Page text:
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Health Highlights, March 1, 2021

 

AstraZeneca COVID-19 Vaccine Easy to Update in Response to Variants

A COVID-19 vaccine still awaiting U.S. Food and Drug Administration approval may prove to be a powerful weapon in fighting the pandemic, according to its developers.

The Oxford-AstraZeneca vaccine was approved earlier this month by the World Health Organization to be used internationally and is already being distributed in a number of countries, CBS News reported.

In the United States, clinical trials of the vaccine are expected to be completed in the coming weeks. Only then will an application for approval for emergency use of the vaccine be submitted to the FDA.

The vaccine's developers say their product is relatively easy to update to contend with new variants of the coronavirus that causes COVID-19.

The vaccine's chief designer, Sarah Gilbert of Oxford University, said her team has been working for months on modifying the vaccine to fight new variants of the virus and expects that a new version will be available in the fall, CBS News reported.

She said the ability to quickly make changes to the vaccine is due to the "plug-and-play" platform used in the original vaccine.

"You decide what antigen you want to use from the virus you want to make a vaccine against, exactly which version of it, and then you just slot it in and you make your vaccine," Gilbert told CBS News.

She also stressed that, because Oxford has its own manufacturing facility on campus, modifications can be fast-tracked.

"We've established our pipeline," she said. "We make the first seed of stock of the vaccine in the manufacturing facility in Oxford. That's just a few minutes away from here on campus."

Gilbert said that a modified vaccine -- to take on not just the South African variant, but a number of variants of concern -- could be rolled out in the United States in a matter of months.

Even before modification, Oxford scientists say that their vaccine tackled the runaway variant first discovered in the United Kingdom. Real-life preliminary data shows that it kept hospitalizations down by 94%, even outperforming the Pfizer vaccine.

"We've seen the first widespread use of a vaccine in a setting where there's been a new variant that's emerged," Oxford Vaccine Group head Andrew Pollard told CBS News. "The vaccine has an impact against that variant. That is astonishing."

Part of the reason for that success is the 12-week gap between shots in the U.K., rather than the four-week program currently standard in the United States, Pollard said.

"If you give that vaccine to many, many more people as the first dose, that ends hospitalization and deaths immediately, while if you give two doses close together, you'll be selfishly giving those two doses to half the number of people, slowing down that rollout and the protection of the population," Pollard said.

 

U.S. to Monitor Air Travelers From African Nations With Ebola

Air travelers arriving in the United States from two African nations where the Ebola virus starting to circulate will be channeled to six airports beginning this week, the U.S. Centers for Disease Control and Prevention said.

The agency said airlines "will collect and transmit passenger information to CDC for public health follow-up and intervention for all passengers boarding a flight to the U.S. who were in DRC [Democratic Republic of Congo] or Guinea within the previous 21 days. This information will be shared with U.S. state and local health departments to appropriately monitor arrivals in their jurisdiction."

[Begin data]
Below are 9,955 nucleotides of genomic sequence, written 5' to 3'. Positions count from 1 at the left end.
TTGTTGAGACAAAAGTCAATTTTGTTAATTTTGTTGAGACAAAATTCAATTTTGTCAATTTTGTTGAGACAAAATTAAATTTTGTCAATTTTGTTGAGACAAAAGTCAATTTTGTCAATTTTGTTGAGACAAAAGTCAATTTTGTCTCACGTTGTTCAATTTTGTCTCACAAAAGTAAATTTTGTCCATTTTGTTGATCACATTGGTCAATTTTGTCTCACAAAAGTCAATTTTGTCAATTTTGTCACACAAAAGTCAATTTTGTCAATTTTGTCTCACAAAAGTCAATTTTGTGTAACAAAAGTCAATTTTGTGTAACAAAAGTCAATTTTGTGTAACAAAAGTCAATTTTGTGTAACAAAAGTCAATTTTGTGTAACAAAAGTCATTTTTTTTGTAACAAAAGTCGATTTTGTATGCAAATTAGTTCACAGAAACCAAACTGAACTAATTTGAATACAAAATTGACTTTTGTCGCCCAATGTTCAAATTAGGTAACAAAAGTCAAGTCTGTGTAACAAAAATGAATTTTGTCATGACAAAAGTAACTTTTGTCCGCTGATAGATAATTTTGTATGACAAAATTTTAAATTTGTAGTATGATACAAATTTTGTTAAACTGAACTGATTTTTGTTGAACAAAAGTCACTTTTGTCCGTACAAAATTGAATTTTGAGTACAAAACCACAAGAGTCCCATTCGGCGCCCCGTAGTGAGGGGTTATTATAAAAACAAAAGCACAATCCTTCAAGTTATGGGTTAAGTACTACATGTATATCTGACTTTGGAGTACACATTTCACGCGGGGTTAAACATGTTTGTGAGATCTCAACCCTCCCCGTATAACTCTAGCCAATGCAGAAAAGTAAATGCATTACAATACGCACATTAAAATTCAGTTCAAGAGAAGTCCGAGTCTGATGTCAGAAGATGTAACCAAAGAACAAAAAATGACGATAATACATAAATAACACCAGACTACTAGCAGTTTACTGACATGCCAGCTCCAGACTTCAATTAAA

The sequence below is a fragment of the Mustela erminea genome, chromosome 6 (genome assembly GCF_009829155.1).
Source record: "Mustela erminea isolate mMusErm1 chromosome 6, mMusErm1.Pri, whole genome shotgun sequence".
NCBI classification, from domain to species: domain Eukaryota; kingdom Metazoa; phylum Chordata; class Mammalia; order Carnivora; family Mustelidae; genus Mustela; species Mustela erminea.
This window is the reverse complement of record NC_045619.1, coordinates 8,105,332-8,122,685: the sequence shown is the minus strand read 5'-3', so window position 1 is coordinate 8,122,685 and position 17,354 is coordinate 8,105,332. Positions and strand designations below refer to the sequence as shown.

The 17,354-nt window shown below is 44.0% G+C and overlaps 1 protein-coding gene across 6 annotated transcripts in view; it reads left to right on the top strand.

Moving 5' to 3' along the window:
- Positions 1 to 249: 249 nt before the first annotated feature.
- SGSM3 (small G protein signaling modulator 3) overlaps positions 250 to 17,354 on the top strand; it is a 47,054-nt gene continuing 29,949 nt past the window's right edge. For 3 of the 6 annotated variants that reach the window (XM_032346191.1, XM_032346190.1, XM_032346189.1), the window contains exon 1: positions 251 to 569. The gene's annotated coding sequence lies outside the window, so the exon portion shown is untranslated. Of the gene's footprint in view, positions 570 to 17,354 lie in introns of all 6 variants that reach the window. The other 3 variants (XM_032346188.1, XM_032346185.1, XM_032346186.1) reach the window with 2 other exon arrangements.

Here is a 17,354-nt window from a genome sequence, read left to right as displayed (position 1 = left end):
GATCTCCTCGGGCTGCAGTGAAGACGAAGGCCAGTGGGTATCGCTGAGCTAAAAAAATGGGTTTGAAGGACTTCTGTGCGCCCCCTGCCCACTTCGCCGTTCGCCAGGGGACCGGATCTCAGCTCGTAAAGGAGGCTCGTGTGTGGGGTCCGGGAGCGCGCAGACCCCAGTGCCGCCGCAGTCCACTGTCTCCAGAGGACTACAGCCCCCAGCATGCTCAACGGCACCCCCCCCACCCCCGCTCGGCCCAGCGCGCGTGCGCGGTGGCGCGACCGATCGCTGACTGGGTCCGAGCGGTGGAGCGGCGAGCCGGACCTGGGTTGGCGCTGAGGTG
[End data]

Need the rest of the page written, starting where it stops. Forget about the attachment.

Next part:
As of Feb. 25, Guinea had nine Ebola cases resulting in five deaths, and the Democratic Republic had eight cases, resulting in four deaths, according to the World Health Organization.

In a statement, the CDC said that the Ebola "outbreaks are centered in remote areas of these countries," and that "the risk of Ebola to the United States is extremely low," CBS News reported.

A source familiar with the decision said John F. Kennedy airport in New York, Dulles airport outside Washington, D.C., O'Hare in Chicago, Hartsfield-Jackson in Atlanta, Los Angeles International Airport and Newark Liberty outside New York were all being considered as monitoring points. The CDC did not specify which airports it plans to use, CBS News reported.

This funneling approach harkens back to 2014 when travelers from Liberia, Sierra Leone and Guinea were directed to five of those airports, where they had their temperature taken upon arrival.

Between March 2014 and April 2016, there were more than 28,000 cases of Ebola in West Africa and 11,310 people died, according to the CDC.

 

Walmart Expands COVID-19 Vaccination Program

Walmart said it will expand its COVID-19 vaccination program to more than 1,400 pharmacies in 35 states.

The retailer will also partner with local community leaders and nonprofit groups to get vaccines to more vulnerable populations and will schedule vaccine events at 43 locations across 18 states, including drive-thru spots in Walmart parking lots, CBS News reported.

"We have focused most of our events in medically underserved neighborhoods," Dr. Cheryl Pegus, Walmart's executive vice president, health & wellness, said in a statement. "We will continue to engage within our communities to find new ways to reach additional customers with our vaccination programs as we work towards the eventual end of the pandemic."

The company will use COVID-19 vaccines supplied by the U.S. Centers for Disease Control and Prevention, CBS News reported.

Walmart is planning events in the following states: Alabama, Colorado, Florida, Georgia, Idaho, Indiana, Louisiana, Minnesota, Mississippi, Missouri, Nevada, Oklahoma, Pennsylvania, South Dakota, Tennessee, Texas, Utah and Virginia, CBS News reported.

© 2021 HealthDay. All rights reserved.

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